From the evidence of this raid and hundreds of others, all SWAT teams need to be disbanded immediately, their members fired and have a life time ban imposed on them of ever being a police officer. The dumbing down of America continues apace, exhibit #1 is "Gil"

Anonymous said...

If the Grand Jury failed to hold those cops accountable you can blame the DA's office for prosecutorial misconduct. The District Attorney's Office has total control of the Grand Jury in what and how it thinks and the evidence presented. Obviously, the DA didn't want to prosecute those cops.

William N. Grigg said...

The jurors themselves are largely to blame, as well. They do not have to defer to the DA.

kirk said...

i have seen 'gil' at other sites i go to. he is apparently the resident attack dog for the authoritarians and enablers among us.

let him write his drivel. we all know where he is coming from and it is not our side of the argument.

Anonymous said...

The only way we can hold these criminals accountable is to take OUR courts back and put OUR common law back in where it belongs with OUR citizen common law grand juries. These are OUR courts that were taken over by exceedingly corrupt judges, DAs and the rest of the festering pile of pus. The petit and grand juries are tampered with by the corrupt judges and DAs and the judges make up "law" as they go along.

There is no justice, no restitution, no fair play, no honesty and the slimy state CANNOT claim to be the victim. This MUST stop but only the People can stop it--the filth are growing rich upon the backs of those who they victimize in what used to be OUR courts.

We are in the process of taking back our courts. nationallibertyalliance dot org is the grassroots process for this. Please join us if you'd like to regain your voice, your rightful power and authority and your unalienable rights.

Tim R. said...

I'm having trouble finding the statements about the baby being to blame in the linked response document. Even searching directly for some of the quotes I am not finding it. Can someone say at least what page of the response contains the content saying the baby was at fault?

Anonymous said...

Agreed. 2nd article on this case that I've read where the linked content does not contain the quoted material. Shady journalism imo.

William N. Grigg said...

The lead plaintiff in the lawsuit is the infant, Bounkham Phonesavanh. The Defendants' Reply imputes "deliberate, criminal conduct" to all of the defendants without exception; it is an assertion of joint and several liability on the part of the infant and his parents (described as his "Natural Guardians as Next Friends").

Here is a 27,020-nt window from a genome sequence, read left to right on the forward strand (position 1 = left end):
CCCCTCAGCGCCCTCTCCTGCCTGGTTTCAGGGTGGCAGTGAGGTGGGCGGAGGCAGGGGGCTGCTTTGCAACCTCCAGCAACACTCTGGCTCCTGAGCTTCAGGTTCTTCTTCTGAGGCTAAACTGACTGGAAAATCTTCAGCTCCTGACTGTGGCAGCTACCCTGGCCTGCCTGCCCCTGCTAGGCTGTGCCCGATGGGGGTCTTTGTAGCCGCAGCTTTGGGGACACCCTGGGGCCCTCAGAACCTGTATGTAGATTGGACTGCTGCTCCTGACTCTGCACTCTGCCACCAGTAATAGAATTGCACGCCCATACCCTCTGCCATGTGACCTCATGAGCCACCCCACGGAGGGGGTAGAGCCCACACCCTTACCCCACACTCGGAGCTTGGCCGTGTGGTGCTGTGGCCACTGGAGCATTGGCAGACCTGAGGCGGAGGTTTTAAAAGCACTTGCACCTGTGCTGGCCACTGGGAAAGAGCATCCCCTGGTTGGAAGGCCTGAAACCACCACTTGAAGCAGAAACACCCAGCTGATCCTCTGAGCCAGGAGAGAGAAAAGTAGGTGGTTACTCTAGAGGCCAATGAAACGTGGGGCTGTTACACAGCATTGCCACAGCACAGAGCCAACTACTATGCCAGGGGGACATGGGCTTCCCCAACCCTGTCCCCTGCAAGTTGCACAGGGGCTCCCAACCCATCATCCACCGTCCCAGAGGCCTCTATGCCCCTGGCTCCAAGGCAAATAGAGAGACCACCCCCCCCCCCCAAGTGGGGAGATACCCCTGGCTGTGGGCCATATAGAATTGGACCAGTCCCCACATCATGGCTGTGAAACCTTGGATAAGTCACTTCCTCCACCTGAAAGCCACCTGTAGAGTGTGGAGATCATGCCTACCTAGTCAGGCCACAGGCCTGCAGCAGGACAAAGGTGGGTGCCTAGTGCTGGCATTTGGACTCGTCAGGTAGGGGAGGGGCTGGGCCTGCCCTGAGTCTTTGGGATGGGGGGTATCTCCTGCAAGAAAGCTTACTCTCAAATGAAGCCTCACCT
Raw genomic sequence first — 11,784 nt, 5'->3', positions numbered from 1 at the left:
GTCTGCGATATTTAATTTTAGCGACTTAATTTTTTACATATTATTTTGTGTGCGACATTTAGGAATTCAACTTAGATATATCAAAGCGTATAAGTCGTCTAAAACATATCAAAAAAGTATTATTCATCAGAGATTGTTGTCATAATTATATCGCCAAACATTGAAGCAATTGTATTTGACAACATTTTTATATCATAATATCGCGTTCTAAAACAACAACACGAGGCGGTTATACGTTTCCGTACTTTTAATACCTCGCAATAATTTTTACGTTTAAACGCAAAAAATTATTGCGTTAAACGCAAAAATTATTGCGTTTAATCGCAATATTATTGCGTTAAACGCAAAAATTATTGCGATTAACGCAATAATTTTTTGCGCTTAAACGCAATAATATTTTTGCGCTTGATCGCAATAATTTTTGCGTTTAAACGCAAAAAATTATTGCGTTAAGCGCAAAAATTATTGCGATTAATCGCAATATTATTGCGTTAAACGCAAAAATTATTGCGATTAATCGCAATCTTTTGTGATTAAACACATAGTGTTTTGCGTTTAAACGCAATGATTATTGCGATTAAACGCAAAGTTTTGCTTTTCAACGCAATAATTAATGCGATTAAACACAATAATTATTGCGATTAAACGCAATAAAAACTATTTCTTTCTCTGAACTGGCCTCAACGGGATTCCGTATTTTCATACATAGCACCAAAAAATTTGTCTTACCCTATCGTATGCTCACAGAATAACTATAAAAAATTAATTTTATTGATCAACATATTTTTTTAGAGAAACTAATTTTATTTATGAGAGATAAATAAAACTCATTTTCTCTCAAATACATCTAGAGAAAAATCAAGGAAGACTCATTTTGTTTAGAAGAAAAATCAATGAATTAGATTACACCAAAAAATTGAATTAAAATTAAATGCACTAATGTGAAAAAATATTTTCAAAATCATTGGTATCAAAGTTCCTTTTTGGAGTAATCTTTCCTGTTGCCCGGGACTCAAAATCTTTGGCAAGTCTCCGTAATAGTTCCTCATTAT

With this in mind, read the "Seventh Defense" on page 34, in which the defendants assert that "plaintiffs' damages, if any, were directly and proximately caused by the contributory and comparative negligence of plaintiffs and their failure to exercise ordinary care."

They did not exempt Bou-Bou from that charge. They couldn't -- he is the chief plaintiff.

The same applies to the claims made in the Tenth Defense (see page 35) that the injuries and damges "were caused by the deliberate, criminal conduct of plaintiffs."

Omission of the definite article from those statements is a failed attempt at a semantic dodge: If the intent were to exempt Bou-Bou, the author of this scabrous brief would have specified which of the plaintiffs had supposedly engaged in "criminal conduct." Absent that specification, the defense mounted on behalf of Sheriff Joey and his minions focused squarely on the lead plaintiff, the infant who was nearly murdered in his sleep.

melissa bee said...

Sheriff Joey explains raid

I love how he points out everyone's ethnicity, as though it's relevant to anything.

At 3:30 he says they knew from the CI that "the woman and the children stayed hid in a different part of the house because they knew they were selling drugs out of the house." (He says this again at ~13:00.) But at 3:50 he says their policy is not to use the flash bang if there are children - and then goes on to say a few seconds later if they knew the children were there they would have gone in through a different door.

Exchange beginning around 8:30

Interviewer: "Obviously this went terribly wrong ..."

Sheriff Joey: Yes Ma'am.

Interviewer: What can you do?

~9:00 Sheriff Joey: I called our DA ... DA's words were, if you get the same information about another subject, would you do the same thing?

And the answer is yes. [...]

9:40 "you knew it wasn't a daycare, you knew there wasn't .... you knew ... you, you, knew there ... you *thought* there wasn't children in the home, the information given, there wasn't children, the last time we were there there wasn't children in the home, so you was going off things you knew there wasn't, you knew *in your mind* there wasn't children in the home, that's why you proceeded like you did, so you didn't act maliciously."